Perhaps one of the most iconic directors in Hollywood for his cult classics, Kill Bill and Reservoir Dogs, Quentin Tarantino is a mastermind at creating crazy plots as well as endearing, strong female characters.
Film director and screenwriter for some of Hollywood’s most beloved franchises, Tarantino is defined by his provocatively violent, yet captivating movies. However, Tarantino is also lauded for his portrayal of iconic and powerful female leads that are dynamite on screen.
One such motion picture, The Hateful Eight, features the enigmatic fugitive Daisy, “The Prisoner” Domergue, a protagonist comparable to the Netflix original series, Jessica Jones. While some critics denounced the film for the intense and “unnecessary” violence inflicted on the female lead, many viewers – including Daisy’s actress Jennifer Jason Leigh – cited Tarantino’s vision and portrayal of not only Daisy but all his movie’s female characters as organic and powerful. In an exclusive interview with Variety, Leigh revealed that she believed the film to be the antithesis of misogynistic, describing her character as a tough, survivor–type leader. “I thought it was funny, but I didn’t think it was misogynistic for a second,” Leigh told Variety. “[Tarantino] doesn’t have an ounce of misogyny in him. It’s not in his writing. It’s not in his being.” Leigh later added that Tarantino creates “the best parts for women out there,” crediting his female characters as “very brave, bold, insane, fabulous women.”
Co–chair and producer of American film studio The Weinstein Company, Harvey Weinstein also expressed being a proponent of The Hateful Eight film as well as Tarantino’s writing in regards to the women featured in his motion pictures. “This guy is the most pro–woman ever,” admitted Weinstein to Variety, citing some of Tarantino’s most iconic female characters including Uma Thurman of the Kill Bill franchise, and Melanie Laurent and Diane Kruger of Inglorious Bastards. A far cry away from being the simple McGuffin, Tarantino’s women break away from the stereotypical female lead.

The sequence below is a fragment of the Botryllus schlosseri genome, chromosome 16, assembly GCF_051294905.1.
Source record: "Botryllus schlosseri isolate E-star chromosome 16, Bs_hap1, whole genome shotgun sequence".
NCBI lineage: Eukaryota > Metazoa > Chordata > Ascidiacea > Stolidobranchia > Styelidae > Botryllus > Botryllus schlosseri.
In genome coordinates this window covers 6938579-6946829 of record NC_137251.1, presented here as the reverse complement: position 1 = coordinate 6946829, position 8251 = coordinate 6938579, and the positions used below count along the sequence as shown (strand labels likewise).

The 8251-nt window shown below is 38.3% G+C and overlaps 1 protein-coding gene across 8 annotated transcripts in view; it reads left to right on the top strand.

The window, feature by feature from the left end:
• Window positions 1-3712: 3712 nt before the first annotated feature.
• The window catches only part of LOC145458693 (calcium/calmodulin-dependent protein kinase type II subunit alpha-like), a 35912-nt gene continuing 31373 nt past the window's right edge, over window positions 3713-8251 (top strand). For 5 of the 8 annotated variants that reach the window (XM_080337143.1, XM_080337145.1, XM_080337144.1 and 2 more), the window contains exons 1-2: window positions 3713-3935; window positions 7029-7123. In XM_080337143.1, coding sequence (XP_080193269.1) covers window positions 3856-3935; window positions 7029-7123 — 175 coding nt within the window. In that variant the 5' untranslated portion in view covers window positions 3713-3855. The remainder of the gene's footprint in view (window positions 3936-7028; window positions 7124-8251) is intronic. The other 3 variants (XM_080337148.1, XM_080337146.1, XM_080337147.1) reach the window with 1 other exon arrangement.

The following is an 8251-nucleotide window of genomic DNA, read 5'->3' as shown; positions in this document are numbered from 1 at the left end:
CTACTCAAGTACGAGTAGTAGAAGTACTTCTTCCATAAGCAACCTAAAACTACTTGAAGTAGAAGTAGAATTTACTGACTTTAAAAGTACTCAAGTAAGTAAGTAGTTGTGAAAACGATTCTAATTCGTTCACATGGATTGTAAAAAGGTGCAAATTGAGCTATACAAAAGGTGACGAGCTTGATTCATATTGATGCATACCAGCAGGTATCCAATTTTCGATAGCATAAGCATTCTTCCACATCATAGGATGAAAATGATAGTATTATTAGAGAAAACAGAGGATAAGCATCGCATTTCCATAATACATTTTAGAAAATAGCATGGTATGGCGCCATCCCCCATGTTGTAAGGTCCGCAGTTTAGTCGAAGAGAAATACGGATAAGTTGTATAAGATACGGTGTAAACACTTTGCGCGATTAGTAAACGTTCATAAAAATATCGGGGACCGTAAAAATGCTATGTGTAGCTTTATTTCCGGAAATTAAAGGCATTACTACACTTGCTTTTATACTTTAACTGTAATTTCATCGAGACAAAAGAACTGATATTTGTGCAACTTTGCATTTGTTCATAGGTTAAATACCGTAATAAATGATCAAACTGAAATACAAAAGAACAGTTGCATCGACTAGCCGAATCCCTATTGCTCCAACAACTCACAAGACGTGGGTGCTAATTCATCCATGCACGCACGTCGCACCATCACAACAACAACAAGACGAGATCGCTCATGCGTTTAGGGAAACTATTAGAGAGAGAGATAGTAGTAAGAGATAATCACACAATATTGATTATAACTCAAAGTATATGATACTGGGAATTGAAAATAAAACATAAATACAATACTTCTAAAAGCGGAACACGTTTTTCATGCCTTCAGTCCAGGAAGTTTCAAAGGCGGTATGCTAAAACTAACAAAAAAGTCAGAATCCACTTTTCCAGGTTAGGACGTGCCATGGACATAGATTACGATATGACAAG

Preceding strong women characters such as Jessica Jones were fearless heroines such as O–Ren Ishii of Kill Bill: Volume 1. As the leader of Tokyo’s underworld, O–Ren Ishii is the pinnacle of the iron lady. Then there’s the sultry, seductive gangster wife, Mia Wallace of cult classic Pulp Fiction. With her venomous charms, Tarantino managed to write a protagonist with the ability to instill fear and passion in any of her subjects.
Publications such as Vulture, Vogue, Variety and Stylist credit Tarantino’s works as empowering, referencing many of Tarantino’s legendary women protagonists. In an interview with Vulture, Tarantino addresses his aptitude at writing roles for women that are “outside of the typical Hollywood demographic.” Tarantino cites his love of character–building, preferring to cast an actor capable of delivering a legacy–worthy performance as opposed to molding women into the stereotypical star studded ingénue. “I have no obligation whatsoever other than to just cast it right,” explained the film director. Regardless of Tarantino’s unorthodox movie–magic violence and plotlines, this offbeat director has broken down the cookie–cutter Hollywood starlet heroines and created new roles depicting nitty–gritty badass women willing to take life by the horns. His contributions to the big screen remain legendary.
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